We head back to Drumnadrochit as ovals of dusky golden light drift across the countryside, lighting up trees and valleys like Tiffany lamps. The cumulus clouds have the look of impregnable white castles, the hills before them serrated green ramparts. Char is entertaining me with her many accents—highborn Brit, Scottish Highlander, German baroness, Irish drunk, American know-nothing—when Mandy shushes us and turns up the radio. Mandy twists off the radio, and after a few minutes we have all established where around this issue we sit on stakeout. Char argues that in practical terms there is little to no moral difference between suicide-bombing airliners and shelling areas in which civilians live.

We used to go out there with bolt cutters and wreck stuff. Now all we do is paint our bedrooms beige. Have you heard of it? Their boys, for whom they have made this trip, are farther down the beach. They seem a little old to be interested in the Loch Ness Monster. Soon enough they walk over and come fully into view, and I understand why the Loch Ness Monster has retained their teenage interest.

Neither of these tall, fat, pimply, long-haired Bavarian boys is going to be getting laid anytime soon, unless he learns how to play the guitar, and even then I have my doubts. They are nice kids, though, and we try to skip some rocks together. Unfortunately, the rocks here are not skippable. I am unable to find a single flat, smooth rock—owing, I suppose, to the utterly different geological history than that of my rock-skipping homeland in coastal Michigan.

The only nice thing about these rocks is their colors: pink, slate blue, light orange, lilac. The boys rejoin their parents, who greet them by holding up two enormous beers. We walk on down the beach and eventually come across a huge scorched log washed up on the shore. Seized by an idea, I begin to push the log deeper into the water. Char, going above and beyond, takes off her pink sandals and rolls up her pants and wades into the water—which she says is warmer than she was anticipating—while dragging the log out with her.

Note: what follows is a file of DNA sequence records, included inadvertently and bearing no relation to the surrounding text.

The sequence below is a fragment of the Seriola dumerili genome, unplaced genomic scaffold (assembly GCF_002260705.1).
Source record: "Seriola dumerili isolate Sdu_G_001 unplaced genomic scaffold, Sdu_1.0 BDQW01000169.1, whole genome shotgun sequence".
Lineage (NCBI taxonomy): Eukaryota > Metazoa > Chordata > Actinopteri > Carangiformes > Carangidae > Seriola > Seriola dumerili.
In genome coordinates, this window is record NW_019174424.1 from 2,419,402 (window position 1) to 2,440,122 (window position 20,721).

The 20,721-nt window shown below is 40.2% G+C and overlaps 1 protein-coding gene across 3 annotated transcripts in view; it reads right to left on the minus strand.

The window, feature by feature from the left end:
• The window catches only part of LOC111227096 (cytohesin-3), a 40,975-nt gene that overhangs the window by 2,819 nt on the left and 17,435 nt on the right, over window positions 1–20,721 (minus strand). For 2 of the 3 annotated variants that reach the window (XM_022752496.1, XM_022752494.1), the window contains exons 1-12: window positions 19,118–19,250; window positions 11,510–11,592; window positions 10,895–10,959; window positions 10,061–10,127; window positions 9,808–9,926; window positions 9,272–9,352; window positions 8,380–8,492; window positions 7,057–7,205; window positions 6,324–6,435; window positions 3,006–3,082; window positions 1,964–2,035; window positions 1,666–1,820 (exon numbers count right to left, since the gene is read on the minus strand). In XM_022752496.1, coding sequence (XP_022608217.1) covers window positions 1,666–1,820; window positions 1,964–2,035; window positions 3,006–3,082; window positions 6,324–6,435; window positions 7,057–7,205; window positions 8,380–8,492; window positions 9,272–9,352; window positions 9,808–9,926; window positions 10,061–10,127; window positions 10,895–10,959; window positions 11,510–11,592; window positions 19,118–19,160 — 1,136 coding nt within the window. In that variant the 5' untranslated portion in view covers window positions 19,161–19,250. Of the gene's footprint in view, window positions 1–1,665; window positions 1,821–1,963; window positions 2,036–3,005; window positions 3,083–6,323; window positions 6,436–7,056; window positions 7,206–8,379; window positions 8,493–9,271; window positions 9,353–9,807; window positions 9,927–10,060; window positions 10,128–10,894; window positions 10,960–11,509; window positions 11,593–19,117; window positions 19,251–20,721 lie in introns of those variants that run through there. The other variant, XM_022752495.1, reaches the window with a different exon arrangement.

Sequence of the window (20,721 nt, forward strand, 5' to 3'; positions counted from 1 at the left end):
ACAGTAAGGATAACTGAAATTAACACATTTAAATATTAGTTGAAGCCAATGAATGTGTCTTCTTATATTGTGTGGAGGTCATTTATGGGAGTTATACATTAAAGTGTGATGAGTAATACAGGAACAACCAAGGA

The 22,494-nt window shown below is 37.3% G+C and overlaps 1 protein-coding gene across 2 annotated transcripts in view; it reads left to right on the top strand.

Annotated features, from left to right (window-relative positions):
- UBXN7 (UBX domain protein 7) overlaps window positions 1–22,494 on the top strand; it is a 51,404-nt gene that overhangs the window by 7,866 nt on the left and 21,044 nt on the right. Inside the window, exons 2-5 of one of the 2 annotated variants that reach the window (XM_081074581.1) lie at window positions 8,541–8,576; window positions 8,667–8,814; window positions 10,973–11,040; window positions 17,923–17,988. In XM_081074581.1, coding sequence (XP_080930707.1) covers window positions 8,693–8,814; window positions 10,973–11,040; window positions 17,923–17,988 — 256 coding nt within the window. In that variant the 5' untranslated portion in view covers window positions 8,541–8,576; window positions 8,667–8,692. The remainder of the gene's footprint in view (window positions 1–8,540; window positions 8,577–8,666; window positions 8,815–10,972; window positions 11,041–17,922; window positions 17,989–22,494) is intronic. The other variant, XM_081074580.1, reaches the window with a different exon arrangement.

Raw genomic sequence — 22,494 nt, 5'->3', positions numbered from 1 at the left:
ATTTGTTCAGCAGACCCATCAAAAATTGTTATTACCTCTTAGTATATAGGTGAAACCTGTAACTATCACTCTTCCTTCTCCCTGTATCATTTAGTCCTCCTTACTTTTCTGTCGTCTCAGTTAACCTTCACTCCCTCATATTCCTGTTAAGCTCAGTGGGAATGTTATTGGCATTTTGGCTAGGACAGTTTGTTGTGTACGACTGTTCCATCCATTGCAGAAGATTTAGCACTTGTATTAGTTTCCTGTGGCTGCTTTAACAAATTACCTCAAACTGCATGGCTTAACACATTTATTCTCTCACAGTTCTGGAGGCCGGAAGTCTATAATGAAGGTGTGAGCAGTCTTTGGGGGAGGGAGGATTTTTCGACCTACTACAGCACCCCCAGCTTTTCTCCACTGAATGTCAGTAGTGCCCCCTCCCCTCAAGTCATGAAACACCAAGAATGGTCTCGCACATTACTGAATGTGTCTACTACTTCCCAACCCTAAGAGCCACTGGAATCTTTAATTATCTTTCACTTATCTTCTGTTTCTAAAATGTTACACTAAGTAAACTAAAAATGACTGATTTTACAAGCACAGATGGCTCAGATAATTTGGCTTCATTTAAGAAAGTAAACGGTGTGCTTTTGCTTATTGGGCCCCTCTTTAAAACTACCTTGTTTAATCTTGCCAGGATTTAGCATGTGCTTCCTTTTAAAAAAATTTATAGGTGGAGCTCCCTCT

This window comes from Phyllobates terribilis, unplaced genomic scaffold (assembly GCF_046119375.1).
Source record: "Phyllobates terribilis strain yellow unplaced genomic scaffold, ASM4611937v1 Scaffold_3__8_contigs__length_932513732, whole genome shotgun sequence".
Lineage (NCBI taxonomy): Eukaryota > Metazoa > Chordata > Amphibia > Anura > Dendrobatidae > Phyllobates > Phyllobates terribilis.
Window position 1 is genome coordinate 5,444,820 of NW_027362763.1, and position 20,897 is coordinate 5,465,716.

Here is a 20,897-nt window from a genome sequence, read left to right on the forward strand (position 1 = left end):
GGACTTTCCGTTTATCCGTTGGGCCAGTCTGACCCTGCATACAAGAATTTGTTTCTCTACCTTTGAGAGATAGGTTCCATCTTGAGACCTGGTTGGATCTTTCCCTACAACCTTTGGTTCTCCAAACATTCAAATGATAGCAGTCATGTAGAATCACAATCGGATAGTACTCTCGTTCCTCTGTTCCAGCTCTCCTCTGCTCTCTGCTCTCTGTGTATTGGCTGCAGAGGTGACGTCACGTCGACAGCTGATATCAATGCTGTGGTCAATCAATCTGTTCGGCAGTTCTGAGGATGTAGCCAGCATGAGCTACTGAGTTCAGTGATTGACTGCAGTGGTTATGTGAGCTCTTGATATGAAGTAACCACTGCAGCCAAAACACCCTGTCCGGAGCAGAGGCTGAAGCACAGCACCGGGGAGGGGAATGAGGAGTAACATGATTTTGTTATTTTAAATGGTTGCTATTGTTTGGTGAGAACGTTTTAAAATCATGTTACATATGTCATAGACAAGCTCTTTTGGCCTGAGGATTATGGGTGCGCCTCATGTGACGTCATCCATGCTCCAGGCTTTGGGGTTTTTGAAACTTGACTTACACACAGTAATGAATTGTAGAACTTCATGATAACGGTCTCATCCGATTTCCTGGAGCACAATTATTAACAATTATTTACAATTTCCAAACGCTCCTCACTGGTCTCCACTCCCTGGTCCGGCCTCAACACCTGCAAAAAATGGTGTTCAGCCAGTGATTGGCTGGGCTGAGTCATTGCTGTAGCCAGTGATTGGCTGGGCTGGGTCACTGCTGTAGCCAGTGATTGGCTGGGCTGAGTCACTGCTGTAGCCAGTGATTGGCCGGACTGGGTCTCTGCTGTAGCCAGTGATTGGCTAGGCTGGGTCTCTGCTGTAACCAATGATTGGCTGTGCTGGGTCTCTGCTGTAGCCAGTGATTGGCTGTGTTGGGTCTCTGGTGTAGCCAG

Our log—with a curve that vaguely resembles a plesiosaur neck—sails out to its destiny.

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Meanwhile Mandy takes pictures of it, already enumerating what she will buy with the tabloid money. I then notice Char inspecting a nasty bruise on her calf, which she earned moving the log. I stare down the neck of the loch, wondering how far our log will travel.

Although the loch is only a mile wide, it is 52 miles long. It is a calm day, a monster day. Maybe it will float all the way to Fort Augustus. Walking back, Mandy spots something on a shoreline rock.

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We watch her approach the rock and squat down, a position she maintains for several seconds. In an aggrieved, weakened voice, she calls us over. When we are halfway to her she stands and turns, holding a bouquet of sunflowers. She hands Char the note that was attached to the flowers, and then Char hands it to me. With love always, Trudi. Right before the beach is out of view, I turn and look back on it. A man has set up a tripod and is photographing the loch. On the walk over the Highland air has a dense coolness to it not unlike chilled meat. Char says this is not normal for August.

We enter the Loch Ness Cinema.